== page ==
I made the Ovenly cookies people seems to love and they tasted great but the dough was really crumbly and finicky to work with. I made the recipe on the back of an almond meal package and found them kind of spongy but I loved the slightly nutty flavor and added protein. So I set out to create a dairy-free cookie made with almond meal that would have all the things I loved (and obviously none of the traits I didn’t).
The result? A chewy cookie with a killer nutty flavor packed with as much chocolate as I could reasonably fit, a handful of oats and a generous bit of brown sugar. They just so happen to be gluten-free as well. The dough is super simple to work with and they only require ONE BOWL, making them a great candidate to squeeze into the weekly schedule — whether yours is spacious with lots of free time to yourself or whether you’re working in tiny spurts around a sleeping baby’s schedule.
Gluten free or not, dairy free or not, baby or not, this recipe goes to bat for all of us. I hope you love them as much as we do and if there are little thing you don’t love, tweak away! Because much like all the baby advice, you take what works for you and move forward, leaving the rest behind. Simple as that.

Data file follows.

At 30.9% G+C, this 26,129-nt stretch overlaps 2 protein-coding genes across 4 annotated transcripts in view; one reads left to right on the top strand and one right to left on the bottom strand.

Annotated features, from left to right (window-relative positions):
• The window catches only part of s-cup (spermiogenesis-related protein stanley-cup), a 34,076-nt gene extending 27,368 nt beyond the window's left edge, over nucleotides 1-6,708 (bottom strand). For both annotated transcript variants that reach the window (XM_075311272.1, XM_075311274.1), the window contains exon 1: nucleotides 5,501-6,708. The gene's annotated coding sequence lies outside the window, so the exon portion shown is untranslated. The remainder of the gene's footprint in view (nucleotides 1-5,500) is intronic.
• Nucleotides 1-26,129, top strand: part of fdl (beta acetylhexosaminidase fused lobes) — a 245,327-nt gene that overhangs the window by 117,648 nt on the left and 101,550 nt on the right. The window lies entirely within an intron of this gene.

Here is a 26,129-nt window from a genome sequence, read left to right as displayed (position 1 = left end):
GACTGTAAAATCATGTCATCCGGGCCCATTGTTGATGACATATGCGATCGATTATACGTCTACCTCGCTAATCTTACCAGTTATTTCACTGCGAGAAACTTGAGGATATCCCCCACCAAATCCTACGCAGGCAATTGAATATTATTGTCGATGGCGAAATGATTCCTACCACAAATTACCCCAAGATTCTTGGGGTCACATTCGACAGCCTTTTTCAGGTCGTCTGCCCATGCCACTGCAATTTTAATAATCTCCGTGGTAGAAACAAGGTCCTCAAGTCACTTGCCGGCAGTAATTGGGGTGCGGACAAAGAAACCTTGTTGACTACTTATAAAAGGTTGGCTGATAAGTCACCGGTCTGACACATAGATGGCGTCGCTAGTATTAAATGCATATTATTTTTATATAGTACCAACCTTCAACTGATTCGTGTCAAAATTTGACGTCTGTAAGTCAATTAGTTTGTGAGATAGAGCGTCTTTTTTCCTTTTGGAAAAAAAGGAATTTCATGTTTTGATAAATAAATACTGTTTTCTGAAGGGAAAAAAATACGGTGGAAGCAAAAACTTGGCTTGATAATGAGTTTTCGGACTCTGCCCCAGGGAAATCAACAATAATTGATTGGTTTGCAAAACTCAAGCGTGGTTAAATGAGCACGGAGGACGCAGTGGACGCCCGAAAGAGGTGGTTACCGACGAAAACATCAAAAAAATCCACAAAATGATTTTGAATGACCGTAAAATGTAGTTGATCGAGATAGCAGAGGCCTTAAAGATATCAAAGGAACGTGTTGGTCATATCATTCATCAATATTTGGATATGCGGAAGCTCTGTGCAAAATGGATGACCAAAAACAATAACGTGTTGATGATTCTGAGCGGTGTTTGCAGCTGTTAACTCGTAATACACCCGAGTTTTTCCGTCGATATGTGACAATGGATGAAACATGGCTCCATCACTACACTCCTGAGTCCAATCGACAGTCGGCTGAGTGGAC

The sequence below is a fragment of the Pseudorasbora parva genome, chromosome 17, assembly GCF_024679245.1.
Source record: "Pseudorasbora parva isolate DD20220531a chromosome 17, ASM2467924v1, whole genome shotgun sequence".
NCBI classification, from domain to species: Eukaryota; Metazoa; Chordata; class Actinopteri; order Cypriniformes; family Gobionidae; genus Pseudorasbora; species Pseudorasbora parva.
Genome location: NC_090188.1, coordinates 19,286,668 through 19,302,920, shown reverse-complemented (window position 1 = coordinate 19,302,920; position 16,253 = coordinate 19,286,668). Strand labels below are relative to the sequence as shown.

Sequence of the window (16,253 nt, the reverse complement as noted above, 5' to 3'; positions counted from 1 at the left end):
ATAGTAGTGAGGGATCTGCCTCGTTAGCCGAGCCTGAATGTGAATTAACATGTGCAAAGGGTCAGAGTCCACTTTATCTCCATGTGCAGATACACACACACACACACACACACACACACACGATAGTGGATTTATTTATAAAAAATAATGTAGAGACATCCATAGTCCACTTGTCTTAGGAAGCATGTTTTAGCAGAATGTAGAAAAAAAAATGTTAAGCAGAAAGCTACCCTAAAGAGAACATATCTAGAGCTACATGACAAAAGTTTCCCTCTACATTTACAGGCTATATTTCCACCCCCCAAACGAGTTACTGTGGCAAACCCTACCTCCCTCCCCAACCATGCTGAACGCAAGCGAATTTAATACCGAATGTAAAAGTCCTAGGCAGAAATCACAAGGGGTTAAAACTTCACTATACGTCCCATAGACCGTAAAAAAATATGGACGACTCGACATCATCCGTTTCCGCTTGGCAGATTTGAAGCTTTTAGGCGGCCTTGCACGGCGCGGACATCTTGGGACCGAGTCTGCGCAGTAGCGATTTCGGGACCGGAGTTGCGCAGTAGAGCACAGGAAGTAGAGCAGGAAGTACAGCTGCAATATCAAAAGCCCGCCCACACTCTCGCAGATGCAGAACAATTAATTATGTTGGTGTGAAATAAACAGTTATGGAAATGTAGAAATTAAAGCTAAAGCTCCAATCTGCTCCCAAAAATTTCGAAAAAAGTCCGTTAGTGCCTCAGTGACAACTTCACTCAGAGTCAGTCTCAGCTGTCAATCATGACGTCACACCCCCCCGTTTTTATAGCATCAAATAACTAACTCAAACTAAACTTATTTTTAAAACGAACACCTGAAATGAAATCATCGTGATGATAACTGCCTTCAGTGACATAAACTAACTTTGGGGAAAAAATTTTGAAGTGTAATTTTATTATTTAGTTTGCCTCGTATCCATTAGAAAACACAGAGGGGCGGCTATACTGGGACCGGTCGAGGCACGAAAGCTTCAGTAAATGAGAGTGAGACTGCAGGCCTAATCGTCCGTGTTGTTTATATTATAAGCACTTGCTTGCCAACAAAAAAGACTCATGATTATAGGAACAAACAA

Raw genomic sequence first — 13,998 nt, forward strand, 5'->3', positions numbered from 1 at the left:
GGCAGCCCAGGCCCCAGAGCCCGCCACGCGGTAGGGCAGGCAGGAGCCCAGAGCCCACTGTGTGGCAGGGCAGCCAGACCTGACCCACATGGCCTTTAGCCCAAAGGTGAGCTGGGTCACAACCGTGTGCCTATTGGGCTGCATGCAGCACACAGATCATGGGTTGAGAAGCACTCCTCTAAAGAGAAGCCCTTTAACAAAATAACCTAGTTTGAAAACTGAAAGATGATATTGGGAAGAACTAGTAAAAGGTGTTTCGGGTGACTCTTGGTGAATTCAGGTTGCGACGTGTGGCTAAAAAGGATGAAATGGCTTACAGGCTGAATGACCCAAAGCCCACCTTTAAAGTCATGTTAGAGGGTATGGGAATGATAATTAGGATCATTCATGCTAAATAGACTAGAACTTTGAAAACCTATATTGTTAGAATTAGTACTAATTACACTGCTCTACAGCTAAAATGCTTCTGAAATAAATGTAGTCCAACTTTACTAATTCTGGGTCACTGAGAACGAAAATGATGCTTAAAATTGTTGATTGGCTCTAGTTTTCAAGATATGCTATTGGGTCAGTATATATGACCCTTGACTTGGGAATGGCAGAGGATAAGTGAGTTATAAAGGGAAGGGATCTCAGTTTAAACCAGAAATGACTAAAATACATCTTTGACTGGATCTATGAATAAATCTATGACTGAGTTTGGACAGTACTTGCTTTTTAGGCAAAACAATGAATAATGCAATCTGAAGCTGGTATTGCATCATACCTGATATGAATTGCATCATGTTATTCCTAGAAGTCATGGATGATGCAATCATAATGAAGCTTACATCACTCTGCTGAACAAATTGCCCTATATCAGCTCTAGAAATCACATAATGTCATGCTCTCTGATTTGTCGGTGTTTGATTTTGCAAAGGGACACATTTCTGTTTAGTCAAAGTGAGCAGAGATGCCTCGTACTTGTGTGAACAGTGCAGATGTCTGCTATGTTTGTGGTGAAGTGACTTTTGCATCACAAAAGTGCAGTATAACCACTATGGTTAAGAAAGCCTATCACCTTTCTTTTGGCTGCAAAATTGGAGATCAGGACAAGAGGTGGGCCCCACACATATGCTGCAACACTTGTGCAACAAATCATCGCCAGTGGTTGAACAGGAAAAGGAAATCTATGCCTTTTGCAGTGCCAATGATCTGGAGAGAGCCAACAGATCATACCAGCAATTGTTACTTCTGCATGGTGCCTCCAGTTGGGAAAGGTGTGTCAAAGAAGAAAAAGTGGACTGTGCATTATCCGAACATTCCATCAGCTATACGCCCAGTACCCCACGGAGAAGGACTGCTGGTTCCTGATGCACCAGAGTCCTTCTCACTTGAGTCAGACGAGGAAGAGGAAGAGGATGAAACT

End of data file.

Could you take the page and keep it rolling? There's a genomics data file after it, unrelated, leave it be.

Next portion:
I like to use bar chocolate in this recipe and chop it roughly (and not too small) so there are all different sizes of chunks throughout. If you need these cookies to be totally dairy-free, Trader Joe’s makes great “pound plus” bars that just so happen to be vegan. Be careful not to let the cookies get too brown around the edges — they’re really best just a little soft when pulled from the oven as they’ll continue to firm up as they cool.
In a large bowl, combine the brown sugar, baking soda, salt, and oil, and mix until combined. The mixture will look like wet sand.
Add the vanilla, egg, almond flour, and oats and stir well to combine. Fold in the chocolate chunks.
Cover the bowl with plastic wrap and refrigerate for at least one hour and up to overnight.
After the dough is chilled, preheat the oven to 350 F. Line a baking sheet with parchment paper or a silicone baking mat.
Using a 1 tablespoon-size scoop (or a rough estimate of as much), scoop the dough onto the prepared baking sheet leaving 2 inches in between each cookie.
Using the palm of your hand, gently flatten each cookies to about 1/2-inch thick and sprinkle with flake salt.
Bake for 12 to 13 minutes, or until barely golden brown around the edges (the cookies will continue to firm up as they cool).
Cool the cookies on the pan for 5 minutes, then transfer to a rack to finish cooling.
Store in an airtight container for up to 3 days.
Healthy Comfort Food